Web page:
To give you an idea of how your images may or may not be used according to the TOS, let’s pretend we have a photographer, Melissa, who has posted a photograph of a cow on top of a lighthouse.
A. Can the hosting company create a coffee table book called Stranger than Fiction, which includes Melissa’s photograph?
Photobucket — yes. Twitter — maybe. All other sites — no.
In our opinion, Photobucket TOS (as quoted above) creates a license that is probably broad enough for this kind of use by the Company. If Melissa changes her mind and places restrictions on the photograph, then further distribution would be limited to the Photobucket services (which would probably make the coffee table book a bad idea).
Twitter does not have the same kind of explicit examples that Photobucket uses, but it does have very broad licensing language:
By submitting, posting or displaying Content on or through the Services, you grant us a worldwide, non-exclusive, royalty-free license (with the right to sub license) to use, copy, reproduce, process, adapt, modify, publish, transmit, display and distribute such Content in any and all media or distribution methods (now known or later developed).
This license is you authorizing us to make your Tweets available to the rest of the world and to let others do the same.
As for the other sites, they all appear to state that the license given to the company is limited to the companies’ services and that Melissa would have the right to terminate that license at any time by removing the content or terminating her account. In my opinion, it would be hard to stretch the definition of their services to include the sale of a coffee table book.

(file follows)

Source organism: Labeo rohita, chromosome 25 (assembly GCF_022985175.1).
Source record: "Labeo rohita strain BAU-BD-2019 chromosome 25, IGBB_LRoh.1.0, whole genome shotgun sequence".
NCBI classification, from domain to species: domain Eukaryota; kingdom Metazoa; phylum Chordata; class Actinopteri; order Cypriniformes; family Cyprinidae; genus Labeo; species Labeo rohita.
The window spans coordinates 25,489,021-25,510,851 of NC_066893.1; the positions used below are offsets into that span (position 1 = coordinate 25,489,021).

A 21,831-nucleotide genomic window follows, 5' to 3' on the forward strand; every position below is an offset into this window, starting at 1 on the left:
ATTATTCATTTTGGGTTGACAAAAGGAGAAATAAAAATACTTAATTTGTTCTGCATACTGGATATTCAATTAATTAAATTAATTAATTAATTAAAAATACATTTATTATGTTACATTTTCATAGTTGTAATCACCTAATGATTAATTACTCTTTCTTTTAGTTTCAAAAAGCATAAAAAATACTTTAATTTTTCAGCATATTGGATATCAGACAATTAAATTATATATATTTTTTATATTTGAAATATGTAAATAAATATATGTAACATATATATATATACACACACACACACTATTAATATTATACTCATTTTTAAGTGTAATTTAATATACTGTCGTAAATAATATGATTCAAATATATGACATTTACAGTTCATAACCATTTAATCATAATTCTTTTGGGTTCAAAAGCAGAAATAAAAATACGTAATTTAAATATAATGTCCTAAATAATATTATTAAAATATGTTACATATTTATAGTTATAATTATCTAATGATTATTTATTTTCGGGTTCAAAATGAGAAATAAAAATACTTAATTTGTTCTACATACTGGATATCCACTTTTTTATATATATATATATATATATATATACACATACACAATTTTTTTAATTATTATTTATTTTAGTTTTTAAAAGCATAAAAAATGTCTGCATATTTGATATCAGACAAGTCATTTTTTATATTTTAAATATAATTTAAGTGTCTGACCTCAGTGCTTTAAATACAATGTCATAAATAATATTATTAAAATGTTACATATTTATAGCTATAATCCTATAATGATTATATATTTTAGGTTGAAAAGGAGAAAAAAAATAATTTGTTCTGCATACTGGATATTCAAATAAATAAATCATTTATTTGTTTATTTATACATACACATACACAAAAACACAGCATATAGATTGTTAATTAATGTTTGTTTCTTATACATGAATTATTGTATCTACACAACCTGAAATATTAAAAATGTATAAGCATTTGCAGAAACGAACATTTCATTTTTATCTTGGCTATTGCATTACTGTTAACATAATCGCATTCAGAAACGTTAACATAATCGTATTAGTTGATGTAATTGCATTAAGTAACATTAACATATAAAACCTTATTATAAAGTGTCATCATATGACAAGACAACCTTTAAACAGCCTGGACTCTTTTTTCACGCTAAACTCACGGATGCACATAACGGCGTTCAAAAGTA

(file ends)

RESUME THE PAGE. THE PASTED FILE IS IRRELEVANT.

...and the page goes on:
B. Would a user, who owns a T-shirt company, be able to use Melissa’s photograph to create and sell a new T-shirt design?
Photobucket — yes. Twitter — maybe. Same as in hypothetical A.
Flickr and YouTube — no. Both sites specifically state that you cannot copy or use another’s content for commercial purposes.
MySpace and Facebook — no, but not as clear. Both sites state that users may not infringe another’s copyrighted content. Unless there is express language (as with the Photobucket TOS), copyright law would not allow a user to copy a posted photograph and make a derivative work, like a T-shirt. However, the TOS are not clear enough. The type of infringement they discuss is primarily, if not exclusively, directed toward actions that take place on the site. For example, a user may not post Melissa’s photograph and claim it as his own. The lack of explicit language could create confusion as to what rights Melissa has granted to other users when she chooses to post an image for them to see.
C. Would a user, who thinks Melissa’s photograph is the funniest thing he’s ever seen, be allowed to launch an e-mail chain letter, which includes the photograph.
Photobucket and Twitter — yes.
Flickr and YouTube — maybe. I think that the negative implication of the language prohibiting the copying or distribution of content for commercial purposes, could give rise to an argument that Melissa has granted other users the license to copy and distribute her content for non-commercial purposes.
MySpace and Facebook — still not clear. MySpace is the same analysis as above. Facebook might be even less clear because it seems to imply that once Melissa has chosen to share her photographs with certain people, they retain the right to keep it posted on their pages, thereby sharing it with others. Even though this might not grant them the right to send the photograph to others via e-mail, the TOS could be more clear.
In conclusion, it is important to map out your goals for social networking, understand your rights, and monitor conditions as you navigate the rapidly changing world of social media.